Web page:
“I told you, I was doing a job,”
“And what job was that?”
“I had to save Peter; he is our only chance at beating them once and for all,”
“Peter? Peter is our salvation?”
“I know, wouldn’t believe myself either, but he is — Ow!”
“You seem to forget who holds the needle sometimes,”
“I know, but there is no need to cause me any more pain,”
“Then stop getting yourself cut up, one day I won’t be able to patch you back together again,”
“But I will be long retired when that day comes.” They share a smile like they had years ago; like old friends with a shared secret. Brylee finishes stitching up the last big cut and takes out the gauze,
“I thought you were dead,” she says.
“You heard me, I thought you were dead. Some government agent guys came by the house and they told me you were dead,”
“Wait, agents came by your house?! Did they find out about the safe house?”
“No, I wouldn’t tell them-”
“What else did they do to you?” Cases voice was grim which causes Brylee to stop bandaging his ribs. Brylee looks away,
“They didn’t interrogate you? Did they?” Brylee nods, still not able to look Case in the eyes. Then he saw it, he saw a couple of fading bruises on her neck and arms, some scars that hadn’t been on her skin and he saw a tear roll down her cheek. Brylee ties off the bandage and Case let his mud-covered shirt down.
“I can’t die and do you know why?” Case takes Brylee’s head in his hands and holds it gently close to his, “because we haven’t had our first date yet,” Brylee couldn’t help but laugh, “and we haven’t had that future we planned yet. I told you that this was my last job and I am staying true to my word,”
“It’s just this particular job entails saving the world,”
“That’s right, I’m gonna save the world and then retire.” Case smiles at that. Case is no older than eighteen and nor was Brylee, but in a world like this, people who did jobs like Case didn’t live very long. The sound of footsteps coming down the stairs causes Case to drop his hands and Brylee to close the first-aid box and put it back in the drawer.
Brylee had made dinner and the boys wolfed it down like animals.
“I forgot what real fruit tastes like,” Simeon says as he takes a huge bite of an apple. Peter even joined them and despite him being pale and weakened, he laughed and joked with the rest of the group. Brylee had not smiled like she did at the diner table for a long time. She didn’t even complain when she cleared and washed the dishes. Brylee showed her new friends to the spare rooms she had upstairs and went back to the kitchen. Under the staircase there was a cupboard for people to put coats and brooms and, like everyone else, Brylee used it for that reason. She opens its small door and crouches inside. Behind old leather coats and cleaning supplies there is a little drawing of a blue bee on one of the planks of wood. It is small and faded and looks like it was drawn by a three year old. Brylee turns to her right and swivels a brick from the foundation of the house. The wooden wall glides down to the floor and with the sound of many gears turning a staircase slides down into blackness. With each step Brylee takes a light illuminates above her head. Once her foot touches the floor the whole workshop lights up with lights (including some strands of Christmas lights). A large, cluttered drafting table dominates the room. The walls seem to be made of metal bits and pieces so the logical clutter at the edges of the room look like they are attached to the house itself. Brylee takes a deep breath of metallic, greasy air. She is at home. Brylee hears the sound of footsteps coming down the stairs and recognised them instantly. Case wrapps his arms around her waist and a jittery energy spreads throughout her entire body until a clot of sadness nestles itself in her stomach. She turns around causing Case to drop his arms.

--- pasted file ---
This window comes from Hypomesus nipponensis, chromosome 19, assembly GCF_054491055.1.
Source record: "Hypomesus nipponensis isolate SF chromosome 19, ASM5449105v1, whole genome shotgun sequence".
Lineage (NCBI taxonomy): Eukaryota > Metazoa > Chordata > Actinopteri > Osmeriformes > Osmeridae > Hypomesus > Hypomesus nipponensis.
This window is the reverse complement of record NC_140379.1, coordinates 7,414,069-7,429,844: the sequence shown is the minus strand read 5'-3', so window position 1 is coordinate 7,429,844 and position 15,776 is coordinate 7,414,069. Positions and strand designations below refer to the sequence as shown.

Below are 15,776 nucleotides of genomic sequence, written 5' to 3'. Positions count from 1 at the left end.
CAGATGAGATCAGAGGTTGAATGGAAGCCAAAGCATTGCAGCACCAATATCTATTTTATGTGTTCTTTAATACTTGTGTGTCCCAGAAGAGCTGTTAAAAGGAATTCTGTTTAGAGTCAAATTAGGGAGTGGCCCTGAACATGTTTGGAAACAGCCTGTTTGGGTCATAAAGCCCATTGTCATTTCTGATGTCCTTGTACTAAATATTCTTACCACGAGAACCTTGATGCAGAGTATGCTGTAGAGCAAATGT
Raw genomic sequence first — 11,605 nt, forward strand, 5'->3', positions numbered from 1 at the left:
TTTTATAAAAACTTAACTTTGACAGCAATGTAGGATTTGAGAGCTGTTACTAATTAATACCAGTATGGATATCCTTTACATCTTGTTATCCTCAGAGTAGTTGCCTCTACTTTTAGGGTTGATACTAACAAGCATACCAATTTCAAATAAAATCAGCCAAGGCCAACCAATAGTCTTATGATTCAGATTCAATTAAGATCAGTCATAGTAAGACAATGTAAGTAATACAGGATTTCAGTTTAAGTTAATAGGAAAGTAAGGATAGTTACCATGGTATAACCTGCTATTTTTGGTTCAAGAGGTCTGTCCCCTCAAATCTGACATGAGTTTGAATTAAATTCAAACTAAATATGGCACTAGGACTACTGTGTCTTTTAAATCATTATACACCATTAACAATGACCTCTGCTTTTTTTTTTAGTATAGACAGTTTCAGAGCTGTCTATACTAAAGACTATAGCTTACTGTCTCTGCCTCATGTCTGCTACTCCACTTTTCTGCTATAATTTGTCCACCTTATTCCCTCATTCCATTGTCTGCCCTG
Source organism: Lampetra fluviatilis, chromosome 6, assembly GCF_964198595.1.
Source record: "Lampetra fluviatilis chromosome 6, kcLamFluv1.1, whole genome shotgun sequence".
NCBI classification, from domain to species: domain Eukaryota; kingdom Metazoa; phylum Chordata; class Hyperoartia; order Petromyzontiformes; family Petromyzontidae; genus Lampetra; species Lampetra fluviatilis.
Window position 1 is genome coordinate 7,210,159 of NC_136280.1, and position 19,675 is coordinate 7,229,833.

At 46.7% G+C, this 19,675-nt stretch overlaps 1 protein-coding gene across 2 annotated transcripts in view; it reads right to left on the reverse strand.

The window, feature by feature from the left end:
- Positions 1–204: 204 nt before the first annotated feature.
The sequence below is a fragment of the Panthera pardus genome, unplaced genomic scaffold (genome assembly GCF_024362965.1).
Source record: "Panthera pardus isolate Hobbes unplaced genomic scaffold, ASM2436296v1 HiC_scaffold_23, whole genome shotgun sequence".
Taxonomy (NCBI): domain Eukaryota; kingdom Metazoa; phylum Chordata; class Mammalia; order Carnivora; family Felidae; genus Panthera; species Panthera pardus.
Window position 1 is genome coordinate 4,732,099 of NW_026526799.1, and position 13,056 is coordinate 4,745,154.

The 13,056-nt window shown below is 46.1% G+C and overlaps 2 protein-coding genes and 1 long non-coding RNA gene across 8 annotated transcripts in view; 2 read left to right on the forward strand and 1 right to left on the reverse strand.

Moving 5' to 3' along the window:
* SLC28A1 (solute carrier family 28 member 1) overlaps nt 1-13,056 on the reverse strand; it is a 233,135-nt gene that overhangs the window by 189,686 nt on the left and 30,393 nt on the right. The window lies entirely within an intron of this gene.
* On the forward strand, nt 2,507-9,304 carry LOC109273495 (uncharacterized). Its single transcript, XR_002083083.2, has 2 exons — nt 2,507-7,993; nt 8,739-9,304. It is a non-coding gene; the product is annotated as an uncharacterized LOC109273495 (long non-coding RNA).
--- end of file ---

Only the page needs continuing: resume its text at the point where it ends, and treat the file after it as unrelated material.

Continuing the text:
“What’s the matter?” Case asked.
“I thought you were dead,”
“Brylee, its okay-”
“No, no it is not okay! I was in the middle of grieving, Case, until you knocked on my door!” She felt the tears start to form behind her eyes.
“I know, I know, I’m sorry,” Brylee punches him in the arm, “Ow!”
“Sorry, I don’t really have the right to be mad at you, do I?”
“Well, sort of, but I am just going to play it safe and say no,” Case smiles and places his hands on her waist again. This time Brylee doesn’t pull away and hugs him. She didn’t cry, but let herself feel the strength of Case’s hug. Somewhere off to their right an old, slow dancing song starts to play,
“Good job Fizzle,” Case says and there was a happy whir from the hovering robot. They stay in a hug, but step with each other around the spare space in the workshop.